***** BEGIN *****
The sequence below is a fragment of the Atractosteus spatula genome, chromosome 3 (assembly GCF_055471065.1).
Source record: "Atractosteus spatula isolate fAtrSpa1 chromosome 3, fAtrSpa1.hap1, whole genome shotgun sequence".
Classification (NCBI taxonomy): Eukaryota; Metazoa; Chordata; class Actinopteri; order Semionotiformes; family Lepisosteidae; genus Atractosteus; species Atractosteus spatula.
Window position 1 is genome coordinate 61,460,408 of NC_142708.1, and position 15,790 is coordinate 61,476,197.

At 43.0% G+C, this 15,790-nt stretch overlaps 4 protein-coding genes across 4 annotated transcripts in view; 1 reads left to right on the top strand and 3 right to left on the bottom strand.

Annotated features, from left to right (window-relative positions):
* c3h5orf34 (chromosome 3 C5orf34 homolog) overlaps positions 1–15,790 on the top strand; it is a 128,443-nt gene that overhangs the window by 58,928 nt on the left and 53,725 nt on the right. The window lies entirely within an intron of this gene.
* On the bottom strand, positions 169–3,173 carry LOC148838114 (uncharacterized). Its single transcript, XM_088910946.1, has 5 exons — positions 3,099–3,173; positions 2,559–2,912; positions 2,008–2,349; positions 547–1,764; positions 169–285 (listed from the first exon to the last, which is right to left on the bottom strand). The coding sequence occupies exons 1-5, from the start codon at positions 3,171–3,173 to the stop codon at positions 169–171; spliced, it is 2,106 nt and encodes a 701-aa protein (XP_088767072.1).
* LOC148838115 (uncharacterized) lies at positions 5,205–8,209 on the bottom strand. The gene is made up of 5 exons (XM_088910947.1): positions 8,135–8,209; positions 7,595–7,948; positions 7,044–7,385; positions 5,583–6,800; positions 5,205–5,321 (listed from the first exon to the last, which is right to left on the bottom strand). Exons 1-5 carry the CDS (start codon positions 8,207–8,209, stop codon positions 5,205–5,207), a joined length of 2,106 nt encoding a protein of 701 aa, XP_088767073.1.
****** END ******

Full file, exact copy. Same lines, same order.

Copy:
The sequence below is a fragment of the Atractosteus spatula genome, chromosome 3 (assembly GCF_055471065.1).
Source record: "Atractosteus spatula isolate fAtrSpa1 chromosome 3, fAtrSpa1.hap1, whole genome shotgun sequence".
Classification (NCBI taxonomy): Eukaryota; Metazoa; Chordata; class Actinopteri; order Semionotiformes; family Lepisosteidae; genus Atractosteus; species Atractosteus spatula.
Window position 1 is genome coordinate 61,460,408 of NC_142708.1, and position 15,790 is coordinate 61,476,197.

At 43.0% G+C, this 15,790-nt stretch overlaps 4 protein-coding genes across 4 annotated transcripts in view; 1 reads left to right on the top strand and 3 right to left on the bottom strand.

Annotated features, from left to right (window-relative positions):
* c3h5orf34 (chromosome 3 C5orf34 homolog) overlaps positions 1–15,790 on the top strand; it is a 128,443-nt gene that overhangs the window by 58,928 nt on the left and 53,725 nt on the right. The window lies entirely within an intron of this gene.
* On the bottom strand, positions 169–3,173 carry LOC148838114 (uncharacterized). Its single transcript, XM_088910946.1, has 5 exons — positions 3,099–3,173; positions 2,559–2,912; positions 2,008–2,349; positions 547–1,764; positions 169–285 (listed from the first exon to the last, which is right to left on the bottom strand). The coding sequence occupies exons 1-5, from the start codon at positions 3,171–3,173 to the stop codon at positions 169–171; spliced, it is 2,106 nt and encodes a 701-aa protein (XP_088767072.1).
* LOC148838115 (uncharacterized) lies at positions 5,205–8,209 on the bottom strand. The gene is made up of 5 exons (XM_088910947.1): positions 8,135–8,209; positions 7,595–7,948; positions 7,044–7,385; positions 5,583–6,800; positions 5,205–5,321 (listed from the first exon to the last, which is right to left on the bottom strand). Exons 1-5 carry the CDS (start codon positions 8,207–8,209, stop codon positions 5,205–5,207), a joined length of 2,106 nt encoding a protein of 701 aa, XP_088767073.1.